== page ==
In the northern Somalia semi-desert regions of Somaliland and Puntland, clans fight fiercely over dwindling supplies of wood, water and grazing land. The fewer the resources, the greater the competition. It’s an age-old conflict that jeopardizes the country’s future, especially its youth.
For centuries, traditional councils of clan elders played the role of nabad doon, or peace-seeker. Today, conflict has frayed those social bonds and customs. Civil war and severe poverty have eroded the elders’ authority. Elders complain that young people have no respect.
And yet, from a youth’s point of view, elders don’t seem to listen. The young have little voice in their communities. For a young person lacking education, jobs and any healthy engagement in sports or culture, it’s hard to resist temptation: gang-related crime, chewing the addictive stimulant khat, scoring a quick buck making charcoal that degrades the environment.
As young and old draw apart in increasing frustration, Mercy Corps – with funding from USAID – is showing communities how to resolve their disputes peacefully. We’re getting clan elders, local government officials, religious leaders, the business community, women and youth to join forces on projects that benefit everyone. For young people, it’s a chance to learn a marketable skill, gain wisdom – and grow up to earn respect of their own.
Joining Forces to Benefit All
As young and old draw apart in increasing frustration, Mercy Corps – with funding from USAID – is showing communities how to resolve their disputes peacefully.
- A fair solution to grazing. Mercy Corps sponsored a forum to mediate a dispute over grazing land. Clan elders, religious clerics and Puntland authorities ultimately reached an important agreement – land redistribution plus government repair of damaged property – that has been widely accepted as a fair, legitimate solution.
- Water for all. For years, groups fought over spring-fed farmland. After Mercy Corps-trained elders provided mediation, they agreed to work together to repair three kilometers of irrigation canals. Our cash-for-work funds paid their wages. The repairs ended hostilities and opened new land to cultivation. Elders, women and youth then formed committees to handle future disputes.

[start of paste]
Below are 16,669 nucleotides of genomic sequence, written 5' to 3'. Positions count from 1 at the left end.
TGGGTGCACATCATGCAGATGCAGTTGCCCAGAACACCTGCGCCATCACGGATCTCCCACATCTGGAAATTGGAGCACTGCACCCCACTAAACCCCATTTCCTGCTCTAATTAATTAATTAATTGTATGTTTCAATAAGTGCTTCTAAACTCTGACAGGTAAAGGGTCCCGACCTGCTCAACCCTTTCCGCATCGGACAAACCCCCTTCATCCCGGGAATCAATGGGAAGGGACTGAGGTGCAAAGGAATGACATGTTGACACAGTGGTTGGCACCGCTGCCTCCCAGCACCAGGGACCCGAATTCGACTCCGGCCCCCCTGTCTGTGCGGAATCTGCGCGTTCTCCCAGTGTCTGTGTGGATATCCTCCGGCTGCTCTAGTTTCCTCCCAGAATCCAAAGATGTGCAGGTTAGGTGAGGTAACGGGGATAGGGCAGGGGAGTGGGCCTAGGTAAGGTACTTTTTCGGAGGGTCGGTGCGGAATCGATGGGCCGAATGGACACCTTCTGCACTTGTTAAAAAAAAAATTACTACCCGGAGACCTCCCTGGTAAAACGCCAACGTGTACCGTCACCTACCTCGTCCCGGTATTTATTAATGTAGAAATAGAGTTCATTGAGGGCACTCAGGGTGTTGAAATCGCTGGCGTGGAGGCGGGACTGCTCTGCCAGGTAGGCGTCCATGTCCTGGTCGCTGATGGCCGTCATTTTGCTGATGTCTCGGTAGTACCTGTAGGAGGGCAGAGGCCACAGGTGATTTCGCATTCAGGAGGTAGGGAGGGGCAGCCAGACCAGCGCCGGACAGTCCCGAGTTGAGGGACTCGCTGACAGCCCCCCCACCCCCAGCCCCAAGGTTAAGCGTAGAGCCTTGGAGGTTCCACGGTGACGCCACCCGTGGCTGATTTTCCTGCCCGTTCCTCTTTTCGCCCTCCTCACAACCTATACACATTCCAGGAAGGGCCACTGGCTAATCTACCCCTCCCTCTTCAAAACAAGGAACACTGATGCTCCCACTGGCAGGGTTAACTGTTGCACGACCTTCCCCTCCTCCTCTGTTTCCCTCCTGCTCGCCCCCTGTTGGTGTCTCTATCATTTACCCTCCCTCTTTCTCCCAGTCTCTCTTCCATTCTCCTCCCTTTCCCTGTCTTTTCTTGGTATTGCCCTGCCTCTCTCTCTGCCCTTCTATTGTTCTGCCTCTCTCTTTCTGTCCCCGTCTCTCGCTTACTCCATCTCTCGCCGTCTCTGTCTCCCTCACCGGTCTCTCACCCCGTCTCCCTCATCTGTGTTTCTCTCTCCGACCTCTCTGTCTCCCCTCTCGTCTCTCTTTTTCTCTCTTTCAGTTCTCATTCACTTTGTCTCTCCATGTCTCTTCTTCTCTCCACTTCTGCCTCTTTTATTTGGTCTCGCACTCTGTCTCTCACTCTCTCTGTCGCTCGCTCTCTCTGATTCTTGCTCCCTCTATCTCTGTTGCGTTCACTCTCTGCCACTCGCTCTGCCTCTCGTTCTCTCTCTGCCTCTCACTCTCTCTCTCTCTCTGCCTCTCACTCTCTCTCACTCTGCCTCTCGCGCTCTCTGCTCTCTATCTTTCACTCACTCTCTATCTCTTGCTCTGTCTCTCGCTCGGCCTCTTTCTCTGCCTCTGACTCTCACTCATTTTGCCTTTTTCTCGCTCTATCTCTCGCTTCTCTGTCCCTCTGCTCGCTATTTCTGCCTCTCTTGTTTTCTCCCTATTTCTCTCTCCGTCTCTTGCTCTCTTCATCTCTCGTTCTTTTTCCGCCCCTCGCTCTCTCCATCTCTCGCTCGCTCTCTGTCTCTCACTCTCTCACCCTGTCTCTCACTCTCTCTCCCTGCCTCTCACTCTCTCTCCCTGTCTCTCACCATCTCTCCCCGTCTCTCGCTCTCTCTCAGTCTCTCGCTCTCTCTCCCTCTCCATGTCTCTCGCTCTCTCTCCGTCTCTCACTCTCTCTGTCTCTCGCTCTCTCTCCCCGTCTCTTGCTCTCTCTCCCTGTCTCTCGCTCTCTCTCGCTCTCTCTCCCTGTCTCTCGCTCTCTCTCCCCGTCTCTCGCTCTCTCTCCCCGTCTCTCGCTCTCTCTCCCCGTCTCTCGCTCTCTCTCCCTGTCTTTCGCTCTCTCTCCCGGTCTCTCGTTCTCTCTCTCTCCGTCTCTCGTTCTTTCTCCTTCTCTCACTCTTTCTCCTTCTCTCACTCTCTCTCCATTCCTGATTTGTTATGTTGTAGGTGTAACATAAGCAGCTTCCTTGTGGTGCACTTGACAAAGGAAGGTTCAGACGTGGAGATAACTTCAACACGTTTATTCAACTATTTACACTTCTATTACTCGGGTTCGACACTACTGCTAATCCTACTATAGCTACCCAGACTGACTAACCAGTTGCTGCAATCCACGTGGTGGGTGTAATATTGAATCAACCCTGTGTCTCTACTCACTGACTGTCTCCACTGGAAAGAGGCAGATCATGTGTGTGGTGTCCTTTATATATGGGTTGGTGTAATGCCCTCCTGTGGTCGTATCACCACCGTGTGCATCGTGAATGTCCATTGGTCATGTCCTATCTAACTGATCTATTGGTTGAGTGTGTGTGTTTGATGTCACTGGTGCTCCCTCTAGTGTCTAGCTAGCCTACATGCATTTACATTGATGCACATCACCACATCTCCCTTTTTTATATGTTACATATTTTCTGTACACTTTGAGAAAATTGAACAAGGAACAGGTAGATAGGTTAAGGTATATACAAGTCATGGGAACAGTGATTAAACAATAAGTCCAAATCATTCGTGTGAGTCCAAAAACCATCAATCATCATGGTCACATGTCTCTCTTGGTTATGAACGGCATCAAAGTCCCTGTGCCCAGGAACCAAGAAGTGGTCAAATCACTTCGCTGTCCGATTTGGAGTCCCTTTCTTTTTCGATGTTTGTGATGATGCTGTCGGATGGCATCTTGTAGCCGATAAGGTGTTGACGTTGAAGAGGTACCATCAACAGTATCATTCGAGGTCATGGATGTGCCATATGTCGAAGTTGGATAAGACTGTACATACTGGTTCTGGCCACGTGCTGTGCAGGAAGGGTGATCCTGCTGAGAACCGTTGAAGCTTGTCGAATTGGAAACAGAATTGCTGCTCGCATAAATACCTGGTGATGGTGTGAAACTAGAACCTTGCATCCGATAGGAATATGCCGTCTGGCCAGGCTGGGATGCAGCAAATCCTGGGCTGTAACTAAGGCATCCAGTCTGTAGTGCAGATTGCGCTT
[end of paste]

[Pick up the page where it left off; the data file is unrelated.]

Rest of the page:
- A circle of old and young. The Somali circle process is an ancient tradition in which people share stories, explore problems and apply their wisdom to find solutions. Mercy Corps’ Somaliland team has conducted three such circles. Young people had the rare opportunity to approach their elders and ask to participate in peace initiatives. Together they made plans to establish a community network of elders and youth – a remarkable step forward.
- New skills and jobs lead to more education. Mercy Corps is teaching women and youth skills such as carpentry, sewing, cooking. We’re also showing women how to build and sell fuel-efficient stoves. The income pays school fees for their children, whose education is key to stabilizing the region.
- Especially for youth. Some Mercy Corps projects are specially designed for young people. We’re soliciting their ideas – building a dam, running a football-for-peace tournament – and tailoring experiences such as peacebuilding and carpentry workshops to meet their needs and interests.
One of the most remarkable achievements of Mercy Corps’ work in Somalia has been the change of attitude among clan elders. They’re now more willing to open traditional dispute-resolution practices to new voices. Lasting change will not happen overnight, but with the perspectives of women and youth added to the conversation, we envision a new era of more balanced and sustainable solutions.